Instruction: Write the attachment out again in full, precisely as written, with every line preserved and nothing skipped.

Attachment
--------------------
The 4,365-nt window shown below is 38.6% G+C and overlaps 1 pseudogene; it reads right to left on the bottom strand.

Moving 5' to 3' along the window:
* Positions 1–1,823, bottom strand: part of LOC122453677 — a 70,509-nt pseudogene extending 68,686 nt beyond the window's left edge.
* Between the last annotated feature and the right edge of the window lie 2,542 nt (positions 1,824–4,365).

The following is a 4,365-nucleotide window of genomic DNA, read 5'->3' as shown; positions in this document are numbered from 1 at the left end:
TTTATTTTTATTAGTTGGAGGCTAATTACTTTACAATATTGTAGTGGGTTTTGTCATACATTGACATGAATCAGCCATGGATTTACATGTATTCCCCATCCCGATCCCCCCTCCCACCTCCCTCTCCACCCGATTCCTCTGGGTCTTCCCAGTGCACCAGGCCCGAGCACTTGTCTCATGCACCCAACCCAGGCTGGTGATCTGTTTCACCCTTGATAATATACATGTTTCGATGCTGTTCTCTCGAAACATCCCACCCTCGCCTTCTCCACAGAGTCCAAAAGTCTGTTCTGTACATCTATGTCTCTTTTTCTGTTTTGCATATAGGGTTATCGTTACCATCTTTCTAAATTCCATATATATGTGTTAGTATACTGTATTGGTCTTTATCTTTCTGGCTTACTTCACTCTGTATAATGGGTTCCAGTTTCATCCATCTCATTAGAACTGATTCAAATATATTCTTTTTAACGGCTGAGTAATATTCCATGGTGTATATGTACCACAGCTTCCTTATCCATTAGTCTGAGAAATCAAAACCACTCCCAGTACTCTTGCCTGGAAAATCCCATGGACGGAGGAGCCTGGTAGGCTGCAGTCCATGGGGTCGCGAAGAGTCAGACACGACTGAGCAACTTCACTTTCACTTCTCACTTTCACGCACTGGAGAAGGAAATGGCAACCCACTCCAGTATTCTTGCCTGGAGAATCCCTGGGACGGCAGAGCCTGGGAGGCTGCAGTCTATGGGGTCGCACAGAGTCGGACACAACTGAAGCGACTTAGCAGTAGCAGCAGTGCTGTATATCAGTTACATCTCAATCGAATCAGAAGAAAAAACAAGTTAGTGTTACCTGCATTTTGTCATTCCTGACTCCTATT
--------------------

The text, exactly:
The 4,365-nt window shown below is 38.6% G+C and overlaps 1 pseudogene; it reads right to left on the bottom strand.

Moving 5' to 3' along the window:
* Positions 1–1,823, bottom strand: part of LOC122453677 — a 70,509-nt pseudogene extending 68,686 nt beyond the window's left edge.
* Between the last annotated feature and the right edge of the window lie 2,542 nt (positions 1,824–4,365).

The following is a 4,365-nucleotide window of genomic DNA, read 5'->3' as shown; positions in this document are numbered from 1 at the left end:
TTTATTTTTATTAGTTGGAGGCTAATTACTTTACAATATTGTAGTGGGTTTTGTCATACATTGACATGAATCAGCCATGGATTTACATGTATTCCCCATCCCGATCCCCCCTCCCACCTCCCTCTCCACCCGATTCCTCTGGGTCTTCCCAGTGCACCAGGCCCGAGCACTTGTCTCATGCACCCAACCCAGGCTGGTGATCTGTTTCACCCTTGATAATATACATGTTTCGATGCTGTTCTCTCGAAACATCCCACCCTCGCCTTCTCCACAGAGTCCAAAAGTCTGTTCTGTACATCTATGTCTCTTTTTCTGTTTTGCATATAGGGTTATCGTTACCATCTTTCTAAATTCCATATATATGTGTTAGTATACTGTATTGGTCTTTATCTTTCTGGCTTACTTCACTCTGTATAATGGGTTCCAGTTTCATCCATCTCATTAGAACTGATTCAAATATATTCTTTTTAACGGCTGAGTAATATTCCATGGTGTATATGTACCACAGCTTCCTTATCCATTAGTCTGAGAAATCAAAACCACTCCCAGTACTCTTGCCTGGAAAATCCCATGGACGGAGGAGCCTGGTAGGCTGCAGTCCATGGGGTCGCGAAGAGTCAGACACGACTGAGCAACTTCACTTTCACTTCTCACTTTCACGCACTGGAGAAGGAAATGGCAACCCACTCCAGTATTCTTGCCTGGAGAATCCCTGGGACGGCAGAGCCTGGGAGGCTGCAGTCTATGGGGTCGCACAGAGTCGGACACAACTGAAGCGACTTAGCAGTAGCAGCAGTGCTGTATATCAGTTACATCTCAATCGAATCAGAAGAAAAAACAAGTTAGTGTTACCTGCATTTTGTCATTCCTGACTCCTATT